So... WBE is of course theoretically possible, but it seems a harder challenge to me than building an GAI "from scratch" (which is already a hard task).

[-][anonymous]9y 2

A large number of the other technologies, such as microscopy, image processing, and computational neuroscience are driven by research and niche applications.

I was talking with someone about this a couple months ago, and as far as nondestructive brain imaging goes, it may be theoretically impossible. I forget the details of the argument, but the kind of resolution you would need to observe neurons is so high that the effective penetration of whatever signal you use to observe them is too small to see the whole brain. It was just an off-the-cuff Fermi estimate, though, so I wouldn't bet any probability mass on it.

If this is the case, it seems to be a reasonable argument against practical feasibility. Getting someone to trust destructive imaging techniques would be a much steeper uphill battle.

EDIT: For comparison, the roadmap expects a resolution of 5 x 5 x 50 nm. Modern CT scans get 0.2 mm resolution, according to Wikipedia. Obviously there's room for improvement, but the question is, that much?

Well, if direct scanning from outside is not possible, it's always possible to send nanobots to scan the brain from inside. It's also possible to freeze the person, cut the brain in small slices while it's frozen, and scan the slices. Just two different ways of "scanning" a brain, and there are probably others we don't even think about now.

[-][anonymous]9y 9

It's also possible to freeze the person, cut the brain in small slices while it's frozen, and scan the slices.

This is what I referred to as "destructive imaging" above. Unless the brain is vitrified (which essentially kills any chemical data, which we may or may not need) the ice damage is going to play havoc with the scanning results. Every time you refreeze/rethaw the brain to try another scan, more of the brain gets damaged from the ice. It's a lot riskier.

Again, I'm not saying it's impossible, but there's a difference between a technology possible in 2025 and a technology possible in 2060. After all, I may not live to see the latter.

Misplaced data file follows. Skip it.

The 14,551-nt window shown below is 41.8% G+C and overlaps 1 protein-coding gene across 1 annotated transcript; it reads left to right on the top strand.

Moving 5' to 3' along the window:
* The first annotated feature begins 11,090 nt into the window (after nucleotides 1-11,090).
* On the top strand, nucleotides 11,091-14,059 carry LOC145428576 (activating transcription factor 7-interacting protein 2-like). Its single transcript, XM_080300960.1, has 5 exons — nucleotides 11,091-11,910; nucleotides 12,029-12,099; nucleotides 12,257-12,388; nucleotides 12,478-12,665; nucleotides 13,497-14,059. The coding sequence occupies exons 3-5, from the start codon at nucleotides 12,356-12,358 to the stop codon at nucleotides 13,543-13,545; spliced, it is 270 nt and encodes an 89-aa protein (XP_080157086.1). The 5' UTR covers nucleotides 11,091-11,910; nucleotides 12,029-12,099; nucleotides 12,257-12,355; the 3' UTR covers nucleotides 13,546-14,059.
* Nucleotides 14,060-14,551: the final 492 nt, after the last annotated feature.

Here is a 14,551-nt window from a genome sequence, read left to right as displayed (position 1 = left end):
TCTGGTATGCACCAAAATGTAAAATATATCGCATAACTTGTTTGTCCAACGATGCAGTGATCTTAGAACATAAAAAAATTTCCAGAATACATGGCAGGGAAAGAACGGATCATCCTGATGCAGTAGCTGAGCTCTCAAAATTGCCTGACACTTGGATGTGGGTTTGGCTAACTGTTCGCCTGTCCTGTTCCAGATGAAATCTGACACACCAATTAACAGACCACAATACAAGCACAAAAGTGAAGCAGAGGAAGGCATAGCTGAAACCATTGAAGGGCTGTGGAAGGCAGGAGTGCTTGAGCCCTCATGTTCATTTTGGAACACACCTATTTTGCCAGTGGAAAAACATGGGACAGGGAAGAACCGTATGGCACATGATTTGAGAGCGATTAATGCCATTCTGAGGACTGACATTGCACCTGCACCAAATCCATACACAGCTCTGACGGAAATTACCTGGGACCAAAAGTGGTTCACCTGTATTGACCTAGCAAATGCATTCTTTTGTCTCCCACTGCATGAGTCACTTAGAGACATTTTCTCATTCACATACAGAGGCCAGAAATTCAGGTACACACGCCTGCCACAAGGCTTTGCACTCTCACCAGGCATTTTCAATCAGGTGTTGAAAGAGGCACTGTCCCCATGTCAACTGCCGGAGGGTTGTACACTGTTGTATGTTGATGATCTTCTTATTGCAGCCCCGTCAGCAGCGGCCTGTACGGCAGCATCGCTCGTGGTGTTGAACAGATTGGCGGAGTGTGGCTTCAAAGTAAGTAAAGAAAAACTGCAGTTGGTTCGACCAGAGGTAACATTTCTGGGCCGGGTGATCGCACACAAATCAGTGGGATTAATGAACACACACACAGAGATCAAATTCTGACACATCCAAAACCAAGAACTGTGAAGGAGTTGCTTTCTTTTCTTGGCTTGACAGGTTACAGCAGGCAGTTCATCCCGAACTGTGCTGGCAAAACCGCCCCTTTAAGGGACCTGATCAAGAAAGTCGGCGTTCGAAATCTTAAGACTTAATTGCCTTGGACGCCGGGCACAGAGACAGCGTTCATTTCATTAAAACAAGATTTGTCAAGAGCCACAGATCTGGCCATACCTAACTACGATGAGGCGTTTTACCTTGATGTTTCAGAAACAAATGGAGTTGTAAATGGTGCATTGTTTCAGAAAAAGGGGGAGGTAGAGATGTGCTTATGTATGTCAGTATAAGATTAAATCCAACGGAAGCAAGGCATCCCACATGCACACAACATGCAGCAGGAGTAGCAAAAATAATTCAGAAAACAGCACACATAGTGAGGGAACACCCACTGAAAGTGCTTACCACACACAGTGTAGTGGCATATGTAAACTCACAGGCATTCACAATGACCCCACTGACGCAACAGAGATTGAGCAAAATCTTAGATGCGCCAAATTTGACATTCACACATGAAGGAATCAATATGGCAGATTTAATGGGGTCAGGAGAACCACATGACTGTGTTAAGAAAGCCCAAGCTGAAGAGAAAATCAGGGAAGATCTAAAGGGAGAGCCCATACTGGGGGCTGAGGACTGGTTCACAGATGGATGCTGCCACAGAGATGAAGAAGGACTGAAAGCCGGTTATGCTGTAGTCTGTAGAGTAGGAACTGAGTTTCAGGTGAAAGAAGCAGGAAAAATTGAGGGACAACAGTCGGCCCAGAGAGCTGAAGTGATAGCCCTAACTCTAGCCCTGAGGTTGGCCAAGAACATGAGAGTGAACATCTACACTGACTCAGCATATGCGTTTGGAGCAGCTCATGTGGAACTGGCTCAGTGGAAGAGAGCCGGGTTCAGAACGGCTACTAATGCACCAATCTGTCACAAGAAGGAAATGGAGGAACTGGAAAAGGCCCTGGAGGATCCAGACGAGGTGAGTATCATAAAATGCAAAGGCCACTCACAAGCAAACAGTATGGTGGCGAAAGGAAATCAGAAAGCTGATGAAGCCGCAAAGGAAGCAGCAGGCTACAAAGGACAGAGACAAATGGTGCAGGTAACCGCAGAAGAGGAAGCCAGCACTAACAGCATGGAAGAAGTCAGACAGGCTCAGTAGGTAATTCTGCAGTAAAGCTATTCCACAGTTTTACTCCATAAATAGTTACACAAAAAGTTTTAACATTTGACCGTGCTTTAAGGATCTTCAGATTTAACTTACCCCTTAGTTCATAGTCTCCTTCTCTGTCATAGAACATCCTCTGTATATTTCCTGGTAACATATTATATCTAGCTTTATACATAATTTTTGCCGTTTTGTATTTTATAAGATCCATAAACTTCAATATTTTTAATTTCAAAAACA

It was just an off-the-cuff Fermi estimate, though, so I wouldn't bet any probability mass on it.

I'm not sure what you mean by "bet any probability mass on it" -- one of the things about probability mass is that it's conserved... -- but there are many cases in which I'd be quite happy to adjust my probabilities substantially and/or make large bets on the basis of off-the-cuff Fermi estimates. The best reason for not basing one's actions on such an estimate isn't that their results are no use, but that one can very often improve them somewhat with little effort.

In this instance, the main reason I'd be reluctant to base anything important on such an estimate is that it seems like improvements in measuring equipment, and/or just measuring for a long time, might be able to overcome the problem. But if the estimate were (1) a matter of what's fundamentally possible, (2) separated from what present technology can do by several orders of magnitude, and (3) apparently quite robust (i.e., the approximations it uses don't look too bad) then it might be entirely reasonable to conclude from it that Pr(WBE in the foreseeable future) is extremely small.

Different required technologies have different support and drivers for developmenComputers are developed

There appears to be a cut'n'paste typo in the quote from the WBE paper quoted from. I guess because the error occurs over a page boundary.

Given that many people consider the scenario in which WBE comes before AGI, to be safer than the converse, shouldn't we be talking about this more?

Building it on the moon would be safer in the same sense. Should we be talking about that more?

What probability do you guys assign to the likelihood that WBE comes before AGI?

Pretty low - under 1%.

I know you meant that sarcastically, but it actually strikes me as a good idea if the technology for colonizing the moon were sufficiently advanced. Though internet access would have to be restricted either way.

FWIW, I wasn't being sarcastic. Today's most sophisticated electronic minds are almost constantly plugged into the internet. If you think tomorrow's machine intelligences are going to be very much different, reality check time, methinks.